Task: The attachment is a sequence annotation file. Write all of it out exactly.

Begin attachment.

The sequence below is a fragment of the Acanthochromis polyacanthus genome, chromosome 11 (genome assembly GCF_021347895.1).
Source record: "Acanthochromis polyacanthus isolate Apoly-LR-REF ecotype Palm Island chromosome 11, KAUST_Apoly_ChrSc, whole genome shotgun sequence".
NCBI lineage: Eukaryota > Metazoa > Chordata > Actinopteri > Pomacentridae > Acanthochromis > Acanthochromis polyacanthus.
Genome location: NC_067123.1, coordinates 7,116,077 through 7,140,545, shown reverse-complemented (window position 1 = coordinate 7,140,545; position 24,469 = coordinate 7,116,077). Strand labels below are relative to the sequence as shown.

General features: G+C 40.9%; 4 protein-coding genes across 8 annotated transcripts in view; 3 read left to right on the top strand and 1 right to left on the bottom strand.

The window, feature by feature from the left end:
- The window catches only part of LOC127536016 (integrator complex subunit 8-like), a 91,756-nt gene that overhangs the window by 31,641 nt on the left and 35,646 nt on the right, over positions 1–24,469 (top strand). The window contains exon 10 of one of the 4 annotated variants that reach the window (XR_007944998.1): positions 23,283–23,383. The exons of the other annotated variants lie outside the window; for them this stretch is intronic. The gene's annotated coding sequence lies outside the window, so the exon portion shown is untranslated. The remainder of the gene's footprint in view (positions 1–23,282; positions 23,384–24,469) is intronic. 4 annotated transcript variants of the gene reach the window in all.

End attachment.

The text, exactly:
The sequence below is a fragment of the Acanthochromis polyacanthus genome, chromosome 11 (genome assembly GCF_021347895.1).
Source record: "Acanthochromis polyacanthus isolate Apoly-LR-REF ecotype Palm Island chromosome 11, KAUST_Apoly_ChrSc, whole genome shotgun sequence".
NCBI lineage: Eukaryota > Metazoa > Chordata > Actinopteri > Pomacentridae > Acanthochromis > Acanthochromis polyacanthus.
Genome location: NC_067123.1, coordinates 7,116,077 through 7,140,545, shown reverse-complemented (window position 1 = coordinate 7,140,545; position 24,469 = coordinate 7,116,077). Strand labels below are relative to the sequence as shown.

General features: G+C 40.9%; 4 protein-coding genes across 8 annotated transcripts in view; 3 read left to right on the top strand and 1 right to left on the bottom strand.

The window, feature by feature from the left end:
- The window catches only part of LOC127536016 (integrator complex subunit 8-like), a 91,756-nt gene that overhangs the window by 31,641 nt on the left and 35,646 nt on the right, over positions 1–24,469 (top strand). The window contains exon 10 of one of the 4 annotated variants that reach the window (XR_007944998.1): positions 23,283–23,383. The exons of the other annotated variants lie outside the window; for them this stretch is intronic. The gene's annotated coding sequence lies outside the window, so the exon portion shown is untranslated. The remainder of the gene's footprint in view (positions 1–23,282; positions 23,384–24,469) is intronic. 4 annotated transcript variants of the gene reach the window in all.